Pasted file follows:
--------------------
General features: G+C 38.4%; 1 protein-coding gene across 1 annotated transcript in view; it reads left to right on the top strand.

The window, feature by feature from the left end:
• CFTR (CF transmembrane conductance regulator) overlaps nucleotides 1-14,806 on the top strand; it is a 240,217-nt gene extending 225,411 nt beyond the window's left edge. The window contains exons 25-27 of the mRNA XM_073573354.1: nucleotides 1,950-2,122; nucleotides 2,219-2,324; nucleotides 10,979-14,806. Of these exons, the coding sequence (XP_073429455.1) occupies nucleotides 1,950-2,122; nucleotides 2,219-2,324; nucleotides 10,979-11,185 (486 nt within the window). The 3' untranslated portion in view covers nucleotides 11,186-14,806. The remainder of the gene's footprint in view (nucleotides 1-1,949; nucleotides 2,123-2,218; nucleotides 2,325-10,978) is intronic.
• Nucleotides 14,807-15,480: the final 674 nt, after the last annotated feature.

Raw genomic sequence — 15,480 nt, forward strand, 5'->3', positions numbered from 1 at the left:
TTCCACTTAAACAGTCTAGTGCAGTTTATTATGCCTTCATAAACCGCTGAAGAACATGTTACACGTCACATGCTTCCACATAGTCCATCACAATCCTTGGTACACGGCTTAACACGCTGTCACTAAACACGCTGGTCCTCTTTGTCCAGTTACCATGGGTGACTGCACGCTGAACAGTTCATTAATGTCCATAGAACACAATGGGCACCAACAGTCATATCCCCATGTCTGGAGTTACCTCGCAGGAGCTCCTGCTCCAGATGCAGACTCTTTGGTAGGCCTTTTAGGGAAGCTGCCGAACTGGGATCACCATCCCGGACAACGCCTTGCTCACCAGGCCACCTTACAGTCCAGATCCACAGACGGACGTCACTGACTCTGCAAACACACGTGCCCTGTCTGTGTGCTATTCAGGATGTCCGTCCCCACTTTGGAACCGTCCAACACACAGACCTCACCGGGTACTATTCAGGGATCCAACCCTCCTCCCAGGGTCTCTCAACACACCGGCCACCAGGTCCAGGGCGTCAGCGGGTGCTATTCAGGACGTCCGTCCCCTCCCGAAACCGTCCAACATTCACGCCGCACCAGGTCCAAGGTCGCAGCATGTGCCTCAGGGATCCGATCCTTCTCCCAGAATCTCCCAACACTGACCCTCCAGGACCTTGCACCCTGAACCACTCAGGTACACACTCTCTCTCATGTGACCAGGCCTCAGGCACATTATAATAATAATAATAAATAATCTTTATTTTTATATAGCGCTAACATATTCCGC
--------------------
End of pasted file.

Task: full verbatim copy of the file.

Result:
General features: G+C 38.4%; 1 protein-coding gene across 1 annotated transcript in view; it reads left to right on the top strand.

The window, feature by feature from the left end:
• CFTR (CF transmembrane conductance regulator) overlaps nucleotides 1-14,806 on the top strand; it is a 240,217-nt gene extending 225,411 nt beyond the window's left edge. The window contains exons 25-27 of the mRNA XM_073573354.1: nucleotides 1,950-2,122; nucleotides 2,219-2,324; nucleotides 10,979-14,806. Of these exons, the coding sequence (XP_073429455.1) occupies nucleotides 1,950-2,122; nucleotides 2,219-2,324; nucleotides 10,979-11,185 (486 nt within the window). The 3' untranslated portion in view covers nucleotides 11,186-14,806. The remainder of the gene's footprint in view (nucleotides 1-1,949; nucleotides 2,123-2,218; nucleotides 2,325-10,978) is intronic.
• Nucleotides 14,807-15,480: the final 674 nt, after the last annotated feature.

Raw genomic sequence — 15,480 nt, forward strand, 5'->3', positions numbered from 1 at the left:
TTCCACTTAAACAGTCTAGTGCAGTTTATTATGCCTTCATAAACCGCTGAAGAACATGTTACACGTCACATGCTTCCACATAGTCCATCACAATCCTTGGTACACGGCTTAACACGCTGTCACTAAACACGCTGGTCCTCTTTGTCCAGTTACCATGGGTGACTGCACGCTGAACAGTTCATTAATGTCCATAGAACACAATGGGCACCAACAGTCATATCCCCATGTCTGGAGTTACCTCGCAGGAGCTCCTGCTCCAGATGCAGACTCTTTGGTAGGCCTTTTAGGGAAGCTGCCGAACTGGGATCACCATCCCGGACAACGCCTTGCTCACCAGGCCACCTTACAGTCCAGATCCACAGACGGACGTCACTGACTCTGCAAACACACGTGCCCTGTCTGTGTGCTATTCAGGATGTCCGTCCCCACTTTGGAACCGTCCAACACACAGACCTCACCGGGTACTATTCAGGGATCCAACCCTCCTCCCAGGGTCTCTCAACACACCGGCCACCAGGTCCAGGGCGTCAGCGGGTGCTATTCAGGACGTCCGTCCCCTCCCGAAACCGTCCAACATTCACGCCGCACCAGGTCCAAGGTCGCAGCATGTGCCTCAGGGATCCGATCCTTCTCCCAGAATCTCCCAACACTGACCCTCCAGGACCTTGCACCCTGAACCACTCAGGTACACACTCTCTCTCATGTGACCAGGCCTCAGGCACATTATAATAATAATAATAAATAATCTTTATTTTTATATAGCGCTAACATATTCCGC